Despite having to immediately return to shore and wait in the cars for another 45 minutes because of a series of lightning strikes at uncomfortably close range, we found our window. Thankfully, that was the last of the nasty weather on the radar, so we felt confident we could get at least a couple of hours in uninterrupted. Andy began pushing the skiff along the pond’s edge with me on the bow, armed with a 9 wt and mulberry fly pattern. Mulberry trees are scattered along the edge of the pond and drop their fruit during the summer months. Carp, which reside in the lake, have a knack for eating the berries after they fall from overhanging branches and sink to the bottom. I had never fished for carp before but had always wanted to give them a try. Described by some as a “freshwater bonefish,” common carp are notoriously spooky and challenging to feed with a fly. I went into the trip with hopes to land maybe two fish on the day, though these expectations were furthere dampened by the weather. I was certain they would be all messed up by the storms, even if we could get a few shots. Put simply, I was wrong.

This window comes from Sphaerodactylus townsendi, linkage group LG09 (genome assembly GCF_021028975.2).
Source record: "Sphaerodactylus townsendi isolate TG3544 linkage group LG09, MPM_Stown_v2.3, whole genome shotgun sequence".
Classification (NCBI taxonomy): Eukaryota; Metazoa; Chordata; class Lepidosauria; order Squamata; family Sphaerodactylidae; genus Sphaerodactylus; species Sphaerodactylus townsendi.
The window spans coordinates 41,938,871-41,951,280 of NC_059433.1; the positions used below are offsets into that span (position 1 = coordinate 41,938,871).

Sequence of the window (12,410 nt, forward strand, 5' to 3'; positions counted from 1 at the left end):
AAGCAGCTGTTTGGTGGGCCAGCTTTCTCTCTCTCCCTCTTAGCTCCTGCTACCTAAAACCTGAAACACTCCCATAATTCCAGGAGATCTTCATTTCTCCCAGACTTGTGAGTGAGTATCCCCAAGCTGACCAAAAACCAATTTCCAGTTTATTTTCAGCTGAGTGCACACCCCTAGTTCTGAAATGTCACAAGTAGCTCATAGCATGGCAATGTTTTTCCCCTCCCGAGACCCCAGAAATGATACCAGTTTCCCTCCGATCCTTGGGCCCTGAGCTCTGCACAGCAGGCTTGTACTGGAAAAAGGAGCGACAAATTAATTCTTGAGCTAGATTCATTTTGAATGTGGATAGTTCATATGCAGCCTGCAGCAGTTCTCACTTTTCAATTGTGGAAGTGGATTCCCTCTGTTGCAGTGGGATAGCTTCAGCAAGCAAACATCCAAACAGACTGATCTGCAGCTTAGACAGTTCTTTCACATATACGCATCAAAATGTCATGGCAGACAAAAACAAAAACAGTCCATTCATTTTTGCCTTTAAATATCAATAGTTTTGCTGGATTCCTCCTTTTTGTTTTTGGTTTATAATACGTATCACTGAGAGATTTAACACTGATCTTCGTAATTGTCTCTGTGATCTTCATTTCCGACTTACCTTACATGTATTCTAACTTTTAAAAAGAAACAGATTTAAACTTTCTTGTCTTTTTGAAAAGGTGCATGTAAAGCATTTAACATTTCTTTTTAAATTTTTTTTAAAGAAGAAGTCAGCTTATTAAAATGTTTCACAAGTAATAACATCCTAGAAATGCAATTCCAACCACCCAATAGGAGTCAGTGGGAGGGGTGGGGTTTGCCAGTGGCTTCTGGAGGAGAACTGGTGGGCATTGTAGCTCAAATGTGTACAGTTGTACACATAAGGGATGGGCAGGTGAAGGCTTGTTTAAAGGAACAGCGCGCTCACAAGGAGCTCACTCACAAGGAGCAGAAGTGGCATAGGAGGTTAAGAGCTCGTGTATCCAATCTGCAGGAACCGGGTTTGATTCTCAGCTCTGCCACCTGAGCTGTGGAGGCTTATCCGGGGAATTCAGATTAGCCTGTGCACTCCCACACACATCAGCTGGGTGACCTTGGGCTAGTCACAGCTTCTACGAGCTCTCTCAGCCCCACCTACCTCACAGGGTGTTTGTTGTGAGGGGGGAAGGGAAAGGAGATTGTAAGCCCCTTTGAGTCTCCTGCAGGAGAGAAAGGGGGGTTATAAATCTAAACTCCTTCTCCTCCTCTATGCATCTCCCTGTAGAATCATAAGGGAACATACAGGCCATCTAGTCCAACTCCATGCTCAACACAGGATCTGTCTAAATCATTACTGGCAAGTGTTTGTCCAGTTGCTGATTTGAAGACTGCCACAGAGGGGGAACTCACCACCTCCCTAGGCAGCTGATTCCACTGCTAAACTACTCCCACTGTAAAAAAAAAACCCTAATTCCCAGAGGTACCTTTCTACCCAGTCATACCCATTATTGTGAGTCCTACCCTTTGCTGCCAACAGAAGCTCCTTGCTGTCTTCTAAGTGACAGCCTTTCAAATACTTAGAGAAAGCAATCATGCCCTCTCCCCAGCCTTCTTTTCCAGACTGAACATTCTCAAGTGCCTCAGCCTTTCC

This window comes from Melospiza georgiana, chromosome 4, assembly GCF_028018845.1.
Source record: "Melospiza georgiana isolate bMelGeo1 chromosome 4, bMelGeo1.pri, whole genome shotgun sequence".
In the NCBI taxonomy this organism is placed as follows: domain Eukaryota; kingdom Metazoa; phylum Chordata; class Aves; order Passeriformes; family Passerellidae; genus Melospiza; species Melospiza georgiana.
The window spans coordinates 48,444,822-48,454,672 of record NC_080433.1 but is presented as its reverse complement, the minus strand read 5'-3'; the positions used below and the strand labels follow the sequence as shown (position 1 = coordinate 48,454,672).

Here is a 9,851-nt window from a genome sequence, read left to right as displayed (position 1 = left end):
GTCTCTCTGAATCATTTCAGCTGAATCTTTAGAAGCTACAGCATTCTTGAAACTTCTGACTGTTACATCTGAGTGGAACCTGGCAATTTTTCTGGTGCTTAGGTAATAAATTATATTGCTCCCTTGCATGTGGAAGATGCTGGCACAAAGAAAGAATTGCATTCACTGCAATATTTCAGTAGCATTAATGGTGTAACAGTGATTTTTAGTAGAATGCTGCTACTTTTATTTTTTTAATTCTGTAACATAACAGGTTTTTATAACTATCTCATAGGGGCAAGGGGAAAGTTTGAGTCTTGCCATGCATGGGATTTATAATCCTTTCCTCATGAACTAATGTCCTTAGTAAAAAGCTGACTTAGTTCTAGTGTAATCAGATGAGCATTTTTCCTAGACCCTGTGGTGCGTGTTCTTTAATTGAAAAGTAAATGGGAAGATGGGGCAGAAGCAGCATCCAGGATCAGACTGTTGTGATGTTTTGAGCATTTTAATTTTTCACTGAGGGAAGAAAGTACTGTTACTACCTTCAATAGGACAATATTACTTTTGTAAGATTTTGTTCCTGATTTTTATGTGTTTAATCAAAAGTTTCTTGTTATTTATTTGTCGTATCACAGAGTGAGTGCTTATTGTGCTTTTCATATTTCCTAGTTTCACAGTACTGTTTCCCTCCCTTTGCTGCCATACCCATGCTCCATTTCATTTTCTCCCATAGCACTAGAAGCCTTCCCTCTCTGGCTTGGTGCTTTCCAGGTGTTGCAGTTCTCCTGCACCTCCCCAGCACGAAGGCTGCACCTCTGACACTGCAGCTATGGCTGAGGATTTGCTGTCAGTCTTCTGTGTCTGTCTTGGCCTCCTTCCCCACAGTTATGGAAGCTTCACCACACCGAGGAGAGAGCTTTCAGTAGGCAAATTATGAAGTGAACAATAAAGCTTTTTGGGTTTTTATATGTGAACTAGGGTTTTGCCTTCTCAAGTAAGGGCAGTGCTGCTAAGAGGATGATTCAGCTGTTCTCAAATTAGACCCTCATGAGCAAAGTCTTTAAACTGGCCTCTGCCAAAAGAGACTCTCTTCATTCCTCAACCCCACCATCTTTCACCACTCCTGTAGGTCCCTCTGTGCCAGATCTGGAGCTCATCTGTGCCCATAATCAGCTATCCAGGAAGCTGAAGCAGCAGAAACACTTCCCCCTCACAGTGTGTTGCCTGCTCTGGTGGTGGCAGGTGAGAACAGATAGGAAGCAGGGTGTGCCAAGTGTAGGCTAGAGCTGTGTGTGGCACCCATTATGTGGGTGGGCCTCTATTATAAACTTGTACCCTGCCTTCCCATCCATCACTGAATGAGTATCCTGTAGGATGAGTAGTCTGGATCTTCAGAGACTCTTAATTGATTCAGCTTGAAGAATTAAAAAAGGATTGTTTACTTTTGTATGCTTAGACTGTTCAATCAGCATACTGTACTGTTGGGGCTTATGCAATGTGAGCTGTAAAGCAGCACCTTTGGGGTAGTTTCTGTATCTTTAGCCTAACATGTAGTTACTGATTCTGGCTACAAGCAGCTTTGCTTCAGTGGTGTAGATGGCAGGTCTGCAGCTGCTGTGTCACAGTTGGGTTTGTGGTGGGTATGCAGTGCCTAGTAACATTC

As we poled up to the first mulberry tree, I spotted four or five dark shadows lurking around under its protection. Andy pointed out which of these fish was the largest and instructed me to take a shot at putting the fly about 2 feet in front of its face. 2 feet is a small window to cast a fly into. I missed it. My first few attempts landed 6 or 8 feet short, then off to the side. The fish vanished. Though they were tough, I was excited to see fish.